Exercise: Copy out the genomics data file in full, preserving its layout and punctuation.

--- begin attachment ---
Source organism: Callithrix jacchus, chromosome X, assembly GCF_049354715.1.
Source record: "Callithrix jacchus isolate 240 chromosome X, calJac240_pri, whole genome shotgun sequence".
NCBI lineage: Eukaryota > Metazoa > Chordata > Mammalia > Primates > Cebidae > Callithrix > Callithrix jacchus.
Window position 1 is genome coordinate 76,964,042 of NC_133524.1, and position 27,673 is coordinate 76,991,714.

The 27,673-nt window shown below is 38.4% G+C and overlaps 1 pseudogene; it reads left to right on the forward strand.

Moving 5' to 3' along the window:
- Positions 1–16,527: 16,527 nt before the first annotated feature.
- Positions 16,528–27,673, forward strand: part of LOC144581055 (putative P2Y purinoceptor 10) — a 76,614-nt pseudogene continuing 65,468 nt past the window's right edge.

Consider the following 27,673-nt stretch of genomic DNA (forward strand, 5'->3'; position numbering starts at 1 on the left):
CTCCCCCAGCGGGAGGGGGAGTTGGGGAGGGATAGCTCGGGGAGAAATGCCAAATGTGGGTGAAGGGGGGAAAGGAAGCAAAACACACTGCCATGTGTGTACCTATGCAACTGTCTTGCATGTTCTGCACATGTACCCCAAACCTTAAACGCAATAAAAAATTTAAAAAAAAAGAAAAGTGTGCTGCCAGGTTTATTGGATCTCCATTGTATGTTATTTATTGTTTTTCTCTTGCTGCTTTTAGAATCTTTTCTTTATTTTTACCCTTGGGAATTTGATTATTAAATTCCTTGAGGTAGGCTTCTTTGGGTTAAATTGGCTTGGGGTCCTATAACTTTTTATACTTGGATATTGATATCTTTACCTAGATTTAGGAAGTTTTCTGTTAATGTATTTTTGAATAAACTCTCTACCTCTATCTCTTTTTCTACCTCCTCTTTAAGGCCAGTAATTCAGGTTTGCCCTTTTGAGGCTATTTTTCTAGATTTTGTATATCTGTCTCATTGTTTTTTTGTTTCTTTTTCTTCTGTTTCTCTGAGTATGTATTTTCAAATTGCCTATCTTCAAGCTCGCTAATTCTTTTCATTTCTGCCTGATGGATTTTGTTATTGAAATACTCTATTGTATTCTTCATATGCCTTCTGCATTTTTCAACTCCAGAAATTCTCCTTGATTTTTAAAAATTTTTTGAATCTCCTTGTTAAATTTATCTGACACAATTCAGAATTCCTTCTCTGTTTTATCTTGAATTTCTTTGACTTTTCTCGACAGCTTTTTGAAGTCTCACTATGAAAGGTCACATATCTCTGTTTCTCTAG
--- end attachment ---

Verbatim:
Source organism: Callithrix jacchus, chromosome X, assembly GCF_049354715.1.
Source record: "Callithrix jacchus isolate 240 chromosome X, calJac240_pri, whole genome shotgun sequence".
NCBI lineage: Eukaryota > Metazoa > Chordata > Mammalia > Primates > Cebidae > Callithrix > Callithrix jacchus.
Window position 1 is genome coordinate 76,964,042 of NC_133524.1, and position 27,673 is coordinate 76,991,714.

The 27,673-nt window shown below is 38.4% G+C and overlaps 1 pseudogene; it reads left to right on the forward strand.

Moving 5' to 3' along the window:
- Positions 1–16,527: 16,527 nt before the first annotated feature.
- Positions 16,528–27,673, forward strand: part of LOC144581055 (putative P2Y purinoceptor 10) — a 76,614-nt pseudogene continuing 65,468 nt past the window's right edge.

Consider the following 27,673-nt stretch of genomic DNA (forward strand, 5'->3'; position numbering starts at 1 on the left):
CTCCCCCAGCGGGAGGGGGAGTTGGGGAGGGATAGCTCGGGGAGAAATGCCAAATGTGGGTGAAGGGGGGAAAGGAAGCAAAACACACTGCCATGTGTGTACCTATGCAACTGTCTTGCATGTTCTGCACATGTACCCCAAACCTTAAACGCAATAAAAAATTTAAAAAAAAAGAAAAGTGTGCTGCCAGGTTTATTGGATCTCCATTGTATGTTATTTATTGTTTTTCTCTTGCTGCTTTTAGAATCTTTTCTTTATTTTTACCCTTGGGAATTTGATTATTAAATTCCTTGAGGTAGGCTTCTTTGGGTTAAATTGGCTTGGGGTCCTATAACTTTTTATACTTGGATATTGATATCTTTACCTAGATTTAGGAAGTTTTCTGTTAATGTATTTTTGAATAAACTCTCTACCTCTATCTCTTTTTCTACCTCCTCTTTAAGGCCAGTAATTCAGGTTTGCCCTTTTGAGGCTATTTTTCTAGATTTTGTATATCTGTCTCATTGTTTTTTTGTTTCTTTTTCTTCTGTTTCTCTGAGTATGTATTTTCAAATTGCCTATCTTCAAGCTCGCTAATTCTTTTCATTTCTGCCTGATGGATTTTGTTATTGAAATACTCTATTGTATTCTTCATATGCCTTCTGCATTTTTCAACTCCAGAAATTCTCCTTGATTTTTAAAAATTTTTTGAATCTCCTTGTTAAATTTATCTGACACAATTCAGAATTCCTTCTCTGTTTTATCTTGAATTTCTTTGACTTTTCTCGACAGCTTTTTGAAGTCTCACTATGAAAGGTCACATATCTCTGTTTCTCTAG